The keynote speaker, Prof. Yemi Oke, while speaking on the commercial and regulatory dynamics of a decentralised power sector and its implications for the Southwest region, called on the government of the region to invest in the power sector, emphasising the indispensability of power and energy in the developmental drive of any nation.
He said the southwest states can consider a number of strategic options for maximising the benefit of decentralisation of the electricity regime in Nigeria, including re-acquisition and refinancing of the power sector, restructuring of DISCOs and GENCOs, local government-based power generation, and captive power generation, among others.
Oke said, “The amendment to the Constitution of the Federal Republic of Nigeria, which was recently signed into Law by President Buhari, has altered the equation of the power sector in Nigeria, and this has serious implications for Southwest states.”
The professor, however, said that “a major constraint, which is the new regime of the decentralised power sector, has now tasked the Southwest States with institutional responsibilities: to generate, transmit, and distribute electricity in respect of areas covered by the national grid as well as in areas not covered by a national grid.”
The Chief Executive Officer of an indigenous transport infrastructure development, Planet Project Limited, Mr. Biodun Otunola, while speaking on the rail transportation system for the region, noted that despite having over 100 companies within the region, spending over N150 billion annually on transport and logistics, the economies of the states are not integrated as a result of the low investments in the region.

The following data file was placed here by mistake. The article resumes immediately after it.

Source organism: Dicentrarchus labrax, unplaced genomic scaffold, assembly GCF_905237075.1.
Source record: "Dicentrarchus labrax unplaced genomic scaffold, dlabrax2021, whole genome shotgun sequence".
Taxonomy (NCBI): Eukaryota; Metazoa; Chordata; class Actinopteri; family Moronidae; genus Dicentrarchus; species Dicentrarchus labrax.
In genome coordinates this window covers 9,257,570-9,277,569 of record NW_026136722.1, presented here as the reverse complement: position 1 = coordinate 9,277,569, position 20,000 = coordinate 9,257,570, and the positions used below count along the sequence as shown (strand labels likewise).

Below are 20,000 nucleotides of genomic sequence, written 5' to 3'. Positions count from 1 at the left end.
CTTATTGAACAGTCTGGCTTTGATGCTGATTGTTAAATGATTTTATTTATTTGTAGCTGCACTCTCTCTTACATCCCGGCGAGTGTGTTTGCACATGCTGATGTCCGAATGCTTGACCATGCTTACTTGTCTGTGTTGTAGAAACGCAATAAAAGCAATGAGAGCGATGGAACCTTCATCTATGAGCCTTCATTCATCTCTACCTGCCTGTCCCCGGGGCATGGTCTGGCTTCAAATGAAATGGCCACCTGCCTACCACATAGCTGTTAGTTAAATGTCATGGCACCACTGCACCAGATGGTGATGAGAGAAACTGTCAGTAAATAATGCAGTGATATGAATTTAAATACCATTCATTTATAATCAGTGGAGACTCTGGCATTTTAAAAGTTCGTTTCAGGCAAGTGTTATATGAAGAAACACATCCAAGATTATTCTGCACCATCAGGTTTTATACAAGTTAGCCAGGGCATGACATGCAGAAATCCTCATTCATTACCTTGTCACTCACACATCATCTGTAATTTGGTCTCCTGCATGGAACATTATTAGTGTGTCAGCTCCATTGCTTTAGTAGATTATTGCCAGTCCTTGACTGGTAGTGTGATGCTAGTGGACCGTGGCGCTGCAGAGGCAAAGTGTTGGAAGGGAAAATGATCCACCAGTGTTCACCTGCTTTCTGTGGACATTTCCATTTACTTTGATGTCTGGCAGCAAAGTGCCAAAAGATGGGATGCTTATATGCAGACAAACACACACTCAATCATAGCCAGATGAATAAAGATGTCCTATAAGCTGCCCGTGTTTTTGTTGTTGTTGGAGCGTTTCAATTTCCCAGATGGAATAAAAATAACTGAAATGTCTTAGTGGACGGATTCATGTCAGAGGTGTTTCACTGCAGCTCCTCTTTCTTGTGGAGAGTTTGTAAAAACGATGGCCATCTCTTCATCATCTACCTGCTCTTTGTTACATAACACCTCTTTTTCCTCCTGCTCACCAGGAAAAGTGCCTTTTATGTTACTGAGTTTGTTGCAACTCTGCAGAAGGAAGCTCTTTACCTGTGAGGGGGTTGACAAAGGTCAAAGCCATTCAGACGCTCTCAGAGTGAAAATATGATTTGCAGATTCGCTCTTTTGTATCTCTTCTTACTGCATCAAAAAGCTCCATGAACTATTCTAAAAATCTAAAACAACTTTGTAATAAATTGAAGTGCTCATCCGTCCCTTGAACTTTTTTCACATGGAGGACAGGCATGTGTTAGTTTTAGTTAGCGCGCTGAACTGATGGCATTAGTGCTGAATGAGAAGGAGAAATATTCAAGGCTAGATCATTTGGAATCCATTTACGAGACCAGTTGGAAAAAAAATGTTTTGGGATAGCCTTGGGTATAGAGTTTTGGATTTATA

Otunola said the region can leverage the ongoing development of the Lagos–Ibadan Railway line to Osogbo by the Federal Government to provide reliable transport connections and said the region only needs to push for the development of the freight rail to spur socio-economic development of the region.
A Nigerian scholar, Mr. Eyo O. Ekpo, while recognising the effort of DAWN, advised the Commission to engage political leaders to facilitate the creation of an enabling environment and strategic plans to ensure a functional grid in mitigating financial costs of power generation and states’ collaboration.
Also, the Commissioner for Energy, Ondo State, said the collaboration will encourage healthy competition and collaboration, the creation of policies and a strategic framework for implementation, the strengthening of the base and leveraging the capacity of the national grid.
In his submission, the Lagos State Commissioner for Energy, Mr Olalere Odusote, stressed the need for states’ collaboration, the filling of infrastructural gaps, and the creation of good policies and strategies capable of creating an enabling environment to the end that power is universally accessible.
At the end of the two-day conference, stakeholders called for energy summit in each state of the region in order to identify challenges, policies and demands and draft policy documents; while the DAWN Commission should be saddled with the responsibility to harmonise the frameworks from each state.